Labour’s bid to ban fracking in England was defeated in parliament this afternoon. The party’s amendment to the Environment Bill was rejected by 357 votes to 216.
The amendment sought to prevent the issue of consents for associated hydraulic fracturing. It applied to operations that met the definition of fracking in the Infrastructure Act. But it also added a ban on the use of acid intended to dissolve rock.
During a debate on the measure, the anti-fracking Conservative MP, Lee Rowley (North East Derbyshire), said there was no need for a ban:
“Fracking is over, the battle is won. This industry has packed up. It is gone.”
He described the amendment as a “shoddy attempt to play political games”. He said it would cause “unnecessary worry” to people in his constituency, where Ineos has planning permission to explore for shale gas.”
The shadow environment minister, Ruth Jones, said:
“This bill, this debate today and this moment was the government’s chance to tell the fracking companies your time is up. But given the choice between something bold or doing nothing at all, we know what DEFRA [the Department of Environment, Food and Rural Affairs] and the secretary of state always goes for.”
She said the definition of moratorium was “a temporary ban” and she told Mr Rowley:
“if he wants to actually ban fracking for ever more, he should vote with us on our amendment.”
A written ministerial statement in November 2019 said the government would take a presumption against issuing further hydraulic fracturing consents.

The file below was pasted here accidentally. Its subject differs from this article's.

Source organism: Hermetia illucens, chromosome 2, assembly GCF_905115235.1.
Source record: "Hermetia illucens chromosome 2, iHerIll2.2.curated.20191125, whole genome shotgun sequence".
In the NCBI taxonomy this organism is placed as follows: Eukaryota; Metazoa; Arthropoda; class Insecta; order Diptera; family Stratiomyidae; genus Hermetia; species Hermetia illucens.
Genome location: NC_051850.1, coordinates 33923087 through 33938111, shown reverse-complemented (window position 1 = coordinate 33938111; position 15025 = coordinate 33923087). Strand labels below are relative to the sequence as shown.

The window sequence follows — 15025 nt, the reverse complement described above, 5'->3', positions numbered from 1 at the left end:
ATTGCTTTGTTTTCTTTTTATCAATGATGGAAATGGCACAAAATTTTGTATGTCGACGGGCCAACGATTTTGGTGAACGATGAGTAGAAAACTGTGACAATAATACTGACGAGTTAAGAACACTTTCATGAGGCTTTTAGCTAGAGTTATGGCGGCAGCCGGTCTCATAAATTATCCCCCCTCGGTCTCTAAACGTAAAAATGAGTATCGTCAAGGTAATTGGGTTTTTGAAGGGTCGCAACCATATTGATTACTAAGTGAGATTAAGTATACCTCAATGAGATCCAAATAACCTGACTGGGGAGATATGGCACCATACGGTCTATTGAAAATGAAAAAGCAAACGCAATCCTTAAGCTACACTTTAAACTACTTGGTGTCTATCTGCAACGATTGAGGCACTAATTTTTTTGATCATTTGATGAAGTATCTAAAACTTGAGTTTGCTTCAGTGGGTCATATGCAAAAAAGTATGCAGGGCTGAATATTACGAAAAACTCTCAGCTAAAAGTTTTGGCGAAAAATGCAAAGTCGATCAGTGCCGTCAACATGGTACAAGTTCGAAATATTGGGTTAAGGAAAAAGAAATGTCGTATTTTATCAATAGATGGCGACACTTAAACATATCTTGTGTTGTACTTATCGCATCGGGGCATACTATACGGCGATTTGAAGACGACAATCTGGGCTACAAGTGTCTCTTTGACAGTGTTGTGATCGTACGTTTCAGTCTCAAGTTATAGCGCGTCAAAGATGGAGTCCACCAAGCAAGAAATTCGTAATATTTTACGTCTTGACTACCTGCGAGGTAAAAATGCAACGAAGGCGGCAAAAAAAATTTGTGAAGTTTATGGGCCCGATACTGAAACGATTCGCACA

The junior environment minister, Rebecca Pow, said:
“This sends a clear message to the sector and to local communities that fracking on current evidence will not be taken forward in England the moratorium will be maintained unless compelling new evidence is provided which addresses the concerns around the prediction and management of induced seismicity. Such evidence has yet to be presented and the moratorium remains.”
Labour’s Cat Smith (Lancaster and Fleetwood) said every fracking application was “a huge environmental concern” and caused anxiety for local people. She asked:
“when will the minister listen and finally take action. Now is our chance, once and for all, to tell the fracking companies that time’s up and put the future of the planet and our community first.”
Barry Gardiner, a former shadow energy secretary, said fracking risked leaving taxpayer with the cost of stranded assets.
Claudia Webb, (Independent, Leicester East), said: “Big polluters must be held responsible for their actions. Fracking is bad for people and the environment. Therefore we must ban it.”
- The business secretary, Kwasi Kwarteng, told MPs yesterday: “On fracking, I was very pleased, as Minister of State, to impose a moratorium on it. The language that we used at the time was that it was going to be evidence-focused and scientifically based. There is no new evidence to suggest that we should end the moratorium, so it stays—no more fracking.”